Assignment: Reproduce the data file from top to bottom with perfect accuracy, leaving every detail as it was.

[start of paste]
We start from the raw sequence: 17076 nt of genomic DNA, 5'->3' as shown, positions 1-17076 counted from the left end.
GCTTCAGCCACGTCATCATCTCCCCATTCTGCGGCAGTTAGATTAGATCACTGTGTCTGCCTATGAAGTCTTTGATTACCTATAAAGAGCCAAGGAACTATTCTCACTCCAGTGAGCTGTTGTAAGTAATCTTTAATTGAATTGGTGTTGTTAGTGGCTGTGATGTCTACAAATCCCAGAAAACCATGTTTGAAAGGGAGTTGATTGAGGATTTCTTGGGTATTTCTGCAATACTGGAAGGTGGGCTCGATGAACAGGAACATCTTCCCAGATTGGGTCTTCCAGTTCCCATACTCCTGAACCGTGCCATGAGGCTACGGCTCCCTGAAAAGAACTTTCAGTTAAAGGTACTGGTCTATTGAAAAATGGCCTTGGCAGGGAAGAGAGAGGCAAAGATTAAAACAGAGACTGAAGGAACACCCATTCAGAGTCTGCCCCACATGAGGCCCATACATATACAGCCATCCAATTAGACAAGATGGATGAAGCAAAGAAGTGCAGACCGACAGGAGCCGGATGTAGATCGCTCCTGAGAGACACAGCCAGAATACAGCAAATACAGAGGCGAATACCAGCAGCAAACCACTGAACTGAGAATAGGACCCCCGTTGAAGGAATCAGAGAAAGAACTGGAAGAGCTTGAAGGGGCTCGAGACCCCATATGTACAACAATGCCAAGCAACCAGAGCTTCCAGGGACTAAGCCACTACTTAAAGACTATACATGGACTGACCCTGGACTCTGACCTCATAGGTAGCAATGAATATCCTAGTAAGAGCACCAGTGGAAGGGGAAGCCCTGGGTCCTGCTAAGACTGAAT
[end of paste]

We start from the raw sequence: 17076 nt of genomic DNA, 5'->3' as shown, positions 1-17076 counted from the left end.
GCTTCAGCCACGTCATCATCTCCCCATTCTGCGGCAGTTAGATTAGATCACTGTGTCTGCCTATGAAGTCTTTGATTACCTATAAAGAGCCAAGGAACTATTCTCACTCCAGTGAGCTGTTGTAAGTAATCTTTAATTGAATTGGTGTTGTTAGTGGCTGTGATGTCTACAAATCCCAGAAAACCATGTTTGAAAGGGAGTTGATTGAGGATTTCTTGGGTATTTCTGCAATACTGGAAGGTGGGCTCGATGAACAGGAACATCTTCCCAGATTGGGTCTTCCAGTTCCCATACTCCTGAACCGTGCCATGAGGCTACGGCTCCCTGAAAAGAACTTTCAGTTAAAGGTACTGGTCTATTGAAAAATGGCCTTGGCAGGGAAGAGAGAGGCAAAGATTAAAACAGAGACTGAAGGAACACCCATTCAGAGTCTGCCCCACATGAGGCCCATACATATACAGCCATCCAATTAGACAAGATGGATGAAGCAAAGAAGTGCAGACCGACAGGAGCCGGATGTAGATCGCTCCTGAGAGACACAGCCAGAATACAGCAAATACAGAGGCGAATACCAGCAGCAAACCACTGAACTGAGAATAGGACCCCCGTTGAAGGAATCAGAGAAAGAACTGGAAGAGCTTGAAGGGGCTCGAGACCCCATATGTACAACAATGCCAAGCAACCAGAGCTTCCAGGGACTAAGCCACTACTTAAAGACTATACATGGACTGACCCTGGACTCTGACCTCATAGGTAGCAATGAATATCCTAGTAAGAGCACCAGTGGAAGGGGAAGCCCTGGGTCCTGCTAAGACTGAAT